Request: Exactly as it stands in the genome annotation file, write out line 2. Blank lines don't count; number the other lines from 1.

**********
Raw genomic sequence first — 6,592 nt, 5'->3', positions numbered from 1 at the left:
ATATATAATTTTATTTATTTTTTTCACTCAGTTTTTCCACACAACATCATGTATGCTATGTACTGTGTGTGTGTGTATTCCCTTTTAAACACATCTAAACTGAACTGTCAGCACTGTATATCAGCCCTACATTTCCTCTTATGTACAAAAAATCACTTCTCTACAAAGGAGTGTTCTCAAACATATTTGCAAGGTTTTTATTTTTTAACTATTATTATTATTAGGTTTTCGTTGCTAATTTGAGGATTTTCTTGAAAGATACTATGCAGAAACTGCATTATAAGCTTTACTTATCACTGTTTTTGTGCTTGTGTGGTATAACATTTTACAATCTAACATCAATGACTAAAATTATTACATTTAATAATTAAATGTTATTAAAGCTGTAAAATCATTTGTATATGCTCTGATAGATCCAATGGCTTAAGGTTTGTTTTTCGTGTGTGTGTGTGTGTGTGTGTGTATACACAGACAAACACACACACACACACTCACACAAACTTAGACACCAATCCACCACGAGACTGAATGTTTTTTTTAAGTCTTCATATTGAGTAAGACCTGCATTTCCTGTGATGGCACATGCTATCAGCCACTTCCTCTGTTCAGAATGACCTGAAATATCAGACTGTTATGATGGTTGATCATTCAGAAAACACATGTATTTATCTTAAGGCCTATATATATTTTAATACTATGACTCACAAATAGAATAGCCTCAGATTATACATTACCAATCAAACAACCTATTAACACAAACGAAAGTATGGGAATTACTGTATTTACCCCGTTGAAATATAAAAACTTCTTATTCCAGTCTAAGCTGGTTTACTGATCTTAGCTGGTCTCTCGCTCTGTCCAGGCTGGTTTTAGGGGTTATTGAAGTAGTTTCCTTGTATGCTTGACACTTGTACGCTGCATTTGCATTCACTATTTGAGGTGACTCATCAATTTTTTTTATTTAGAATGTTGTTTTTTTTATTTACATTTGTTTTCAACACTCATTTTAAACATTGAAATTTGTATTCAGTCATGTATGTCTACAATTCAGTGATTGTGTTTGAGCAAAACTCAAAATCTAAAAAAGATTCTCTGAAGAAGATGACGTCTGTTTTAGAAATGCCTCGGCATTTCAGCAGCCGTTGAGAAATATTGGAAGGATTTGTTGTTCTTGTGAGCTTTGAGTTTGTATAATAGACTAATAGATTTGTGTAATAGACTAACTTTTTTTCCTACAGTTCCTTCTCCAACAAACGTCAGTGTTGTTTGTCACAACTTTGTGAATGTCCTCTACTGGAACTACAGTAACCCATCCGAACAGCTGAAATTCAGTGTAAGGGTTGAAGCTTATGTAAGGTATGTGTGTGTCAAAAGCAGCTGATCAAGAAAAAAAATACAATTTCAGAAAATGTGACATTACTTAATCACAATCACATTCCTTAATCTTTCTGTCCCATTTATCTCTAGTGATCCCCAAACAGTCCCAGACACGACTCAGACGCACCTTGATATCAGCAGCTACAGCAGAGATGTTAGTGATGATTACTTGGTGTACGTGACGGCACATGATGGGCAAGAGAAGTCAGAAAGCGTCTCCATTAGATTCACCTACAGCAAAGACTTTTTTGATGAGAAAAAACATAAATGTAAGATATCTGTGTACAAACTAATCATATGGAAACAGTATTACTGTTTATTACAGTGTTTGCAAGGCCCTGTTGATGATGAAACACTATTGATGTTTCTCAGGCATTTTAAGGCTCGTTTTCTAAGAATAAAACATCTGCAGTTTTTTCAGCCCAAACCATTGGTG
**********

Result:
ATATATAATTTTATTTATTTTTTTCACTCAGTTTTTCCACACAACATCATGTATGCTATGTACTGTGTGTGTGTGTATTCCCTTTTAAACACATCTAAACTGAACTGTCAGCACTGTATATCAGCCCTACATTTCCTCTTATGTACAAAAAATCACTTCTCTACAAAGGAGTGTTCTCAAACATATTTGCAAGGTTTTTATTTTTTAACTATTATTATTATTAGGTTTTCGTTGCTAATTTGAGGATTTTCTTGAAAGATACTATGCAGAAACTGCATTATAAGCTTTACTTATCACTGTTTTTGTGCTTGTGTGGTATAACATTTTACAATCTAACATCAATGACTAAAATTATTACATTTAATAATTAAATGTTATTAAAGCTGTAAAATCATTTGTATATGCTCTGATAGATCCAATGGCTTAAGGTTTGTTTTTCGTGTGTGTGTGTGTGTGTGTGTGTATACACAGACAAACACACACACACACACTCACACAAACTTAGACACCAATCCACCACGAGACTGAATGTTTTTTTTAAGTCTTCATATTGAGTAAGACCTGCATTTCCTGTGATGGCACATGCTATCAGCCACTTCCTCTGTTCAGAATGACCTGAAATATCAGACTGTTATGATGGTTGATCATTCAGAAAACACATGTATTTATCTTAAGGCCTATATATATTTTAATACTATGACTCACAAATAGAATAGCCTCAGATTATACATTACCAATCAAACAACCTATTAACACAAACGAAAGTATGGGAATTACTGTATTTACCCCGTTGAAATATAAAAACTTCTTATTCCAGTCTAAGCTGGTTTACTGATCTTAGCTGGTCTCTCGCTCTGTCCAGGCTGGTTTTAGGGGTTATTGAAGTAGTTTCCTTGTATGCTTGACACTTGTACGCTGCATTTGCATTCACTATTTGAGGTGACTCATCAATTTTTTTTATTTAGAATGTTGTTTTTTTTATTTACATTTGTTTTCAACACTCATTTTAAACATTGAAATTTGTATTCAGTCATGTATGTCTACAATTCAGTGATTGTGTTTGAGCAAAACTCAAAATCTAAAAAAGATTCTCTGAAGAAGATGACGTCTGTTTTAGAAATGCCTCGGCATTTCAGCAGCCGTTGAGAAATATTGGAAGGATTTGTTGTTCTTGTGAGCTTTGAGTTTGTATAATAGACTAATAGATTTGTGTAATAGACTAACTTTTTTTCCTACAGTTCCTTCTCCAACAAACGTCAGTGTTGTTTGTCACAACTTTGTGAATGTCCTCTACTGGAACTACAGTAACCCATCCGAACAGCTGAAATTCAGTGTAAGGGTTGAAGCTTATGTAAGGTATGTGTGTGTCAAAAGCAGCTGATCAAGAAAAAAAATACAATTTCAGAAAATGTGACATTACTTAATCACAATCACATTCCTTAATCTTTCTGTCCCATTTATCTCTAGTGATCCCCAAACAGTCCCAGACACGACTCAGACGCACCTTGATATCAGCAGCTACAGCAGAGATGTTAGTGATGATTACTTGGTGTACGTGACGGCACATGATGGGCAAGAGAAGTCAGAAAGCGTCTCCATTAGATTCACCTACAGCAAAGACTTTTTTGATGAGAAAAAACATAAATGTAAGATATCTGTGTACAAACTAATCATATGGAAACAGTATTACTGTTTATTACAGTGTTTGCAAGGCCCTGTTGATGATGAAACACTATTGATGTTTCTCAGGCATTTTAAGGCTCGTTTTCTAAGAATAAAACATCTGCAGTTTTTTCAGCCCAAACCATTGGTG